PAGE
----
LAKE MILLS, Iowa – On this day 50 years ago, President Lyndon B. Johnson signed the Wilderness Act into law. It created the National Wilderness Preservation System, and to this day, it protects more than 109 million acres across the country. All of that may not have been possible without the contribution of a man born in north Iowa.
Maybe you’ve never heard the name Wallace Stegner, after all, he only lived in Lake Mills, IA until he was about 5 years old.
But for historian Elaine Bergan, knowing Stegner was born in her neighborhood is a point of pride.
“We’re very proud of him having been born in Lake Mills.”
Stegner was an award-winning author, professor, and strong environmentalist.
In fact, he was so passionate about preserving the wilderness, that he wrote a famous letter on the importance of federal protection of wild places.
That letter, written in 1960, was used to introduce the Wilderness Act.
Bergan believes the Lake Mills native would be very proud of the preserved prairie lands at the Norwegian-American Monument, located just east of town.
“The Norwegian-American Monument stands in the midst of wild flowers and prairie grasses, and has stood there for a number of years now,” explains Bergan.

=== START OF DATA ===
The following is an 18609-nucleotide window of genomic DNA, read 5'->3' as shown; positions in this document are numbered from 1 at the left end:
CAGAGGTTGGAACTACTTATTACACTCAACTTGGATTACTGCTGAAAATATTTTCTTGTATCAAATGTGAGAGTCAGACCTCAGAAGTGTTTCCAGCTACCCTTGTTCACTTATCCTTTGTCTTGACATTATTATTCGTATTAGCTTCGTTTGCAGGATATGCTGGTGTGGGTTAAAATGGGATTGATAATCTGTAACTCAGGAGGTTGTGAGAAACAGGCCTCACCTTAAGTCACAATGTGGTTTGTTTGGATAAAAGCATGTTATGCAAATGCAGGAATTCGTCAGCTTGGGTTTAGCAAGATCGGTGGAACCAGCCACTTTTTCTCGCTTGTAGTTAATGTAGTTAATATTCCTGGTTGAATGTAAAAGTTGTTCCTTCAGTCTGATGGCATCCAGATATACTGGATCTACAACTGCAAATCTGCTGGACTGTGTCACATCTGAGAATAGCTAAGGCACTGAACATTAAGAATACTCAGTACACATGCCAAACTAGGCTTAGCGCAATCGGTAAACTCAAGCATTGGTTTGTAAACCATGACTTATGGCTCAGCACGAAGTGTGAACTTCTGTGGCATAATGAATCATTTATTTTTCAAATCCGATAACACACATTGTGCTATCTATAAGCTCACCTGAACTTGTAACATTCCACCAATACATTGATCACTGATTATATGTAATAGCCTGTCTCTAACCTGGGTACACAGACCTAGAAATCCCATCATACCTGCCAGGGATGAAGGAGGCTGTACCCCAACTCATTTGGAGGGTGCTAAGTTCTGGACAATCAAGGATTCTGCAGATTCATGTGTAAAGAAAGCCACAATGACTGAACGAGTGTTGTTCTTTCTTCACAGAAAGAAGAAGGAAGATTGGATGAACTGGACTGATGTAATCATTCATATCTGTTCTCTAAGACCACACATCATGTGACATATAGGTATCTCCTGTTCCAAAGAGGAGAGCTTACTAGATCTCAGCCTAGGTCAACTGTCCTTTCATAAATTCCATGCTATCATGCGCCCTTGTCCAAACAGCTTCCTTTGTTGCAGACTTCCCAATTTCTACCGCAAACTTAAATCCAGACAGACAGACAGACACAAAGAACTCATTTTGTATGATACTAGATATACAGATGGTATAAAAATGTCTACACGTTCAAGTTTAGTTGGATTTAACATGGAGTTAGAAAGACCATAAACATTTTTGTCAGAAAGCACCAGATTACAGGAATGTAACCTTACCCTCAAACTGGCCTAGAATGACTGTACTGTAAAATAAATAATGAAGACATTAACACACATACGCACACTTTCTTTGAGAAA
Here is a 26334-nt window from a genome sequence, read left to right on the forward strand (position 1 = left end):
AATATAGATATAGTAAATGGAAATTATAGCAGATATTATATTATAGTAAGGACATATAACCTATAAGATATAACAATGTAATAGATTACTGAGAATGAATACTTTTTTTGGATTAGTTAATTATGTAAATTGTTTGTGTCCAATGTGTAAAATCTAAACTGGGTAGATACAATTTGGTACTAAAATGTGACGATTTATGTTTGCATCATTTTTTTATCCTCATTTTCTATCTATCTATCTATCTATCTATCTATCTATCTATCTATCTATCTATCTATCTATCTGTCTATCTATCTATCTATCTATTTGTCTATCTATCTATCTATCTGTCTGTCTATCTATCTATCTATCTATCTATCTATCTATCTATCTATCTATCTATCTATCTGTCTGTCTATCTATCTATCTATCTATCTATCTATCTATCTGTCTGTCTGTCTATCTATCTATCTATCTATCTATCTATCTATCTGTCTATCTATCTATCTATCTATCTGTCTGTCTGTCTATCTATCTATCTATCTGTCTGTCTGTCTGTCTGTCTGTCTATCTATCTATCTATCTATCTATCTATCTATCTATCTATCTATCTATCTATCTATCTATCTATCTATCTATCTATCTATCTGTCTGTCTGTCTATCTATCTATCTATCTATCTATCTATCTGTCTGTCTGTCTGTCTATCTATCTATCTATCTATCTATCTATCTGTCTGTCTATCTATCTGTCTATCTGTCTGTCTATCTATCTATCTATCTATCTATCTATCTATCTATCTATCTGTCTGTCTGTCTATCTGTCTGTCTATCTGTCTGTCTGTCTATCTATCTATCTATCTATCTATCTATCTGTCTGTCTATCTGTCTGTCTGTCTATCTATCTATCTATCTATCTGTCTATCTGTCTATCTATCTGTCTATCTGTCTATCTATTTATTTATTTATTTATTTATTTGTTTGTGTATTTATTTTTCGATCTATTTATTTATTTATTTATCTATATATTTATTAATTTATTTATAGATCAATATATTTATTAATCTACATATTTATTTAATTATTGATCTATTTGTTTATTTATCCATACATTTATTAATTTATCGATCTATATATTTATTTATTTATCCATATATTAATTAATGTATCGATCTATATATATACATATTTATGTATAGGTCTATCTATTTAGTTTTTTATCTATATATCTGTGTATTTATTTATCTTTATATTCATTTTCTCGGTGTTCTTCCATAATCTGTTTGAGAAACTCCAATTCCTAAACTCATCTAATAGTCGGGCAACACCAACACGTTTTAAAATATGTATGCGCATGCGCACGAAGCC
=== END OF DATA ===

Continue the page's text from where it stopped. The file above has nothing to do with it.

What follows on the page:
Preservation’s, like this can be found all around north Iowa and southern Minnesota, including the Lime Creek Nature Center.
Todd Von Ehwegen is a Conservation Education Manager, he explains that protecting wild environments is important to boost the economy and help keep water and air clean.
“It’s one of the greatest conservation laws ever passed in the United States.It’s protected 110 million acres of wilderness,” he says.
But, he believes more needs to be done to keep wilderness areas protected.
“We need to be proactive and make sure that we set aside these priceless, precious areas for the future and for future generations,” adds Von Ehwegen.
We did check, and Wallace Stegner does have family living in the Lake Mills area.
Stegner passed away at the age of 84 due to a car accident.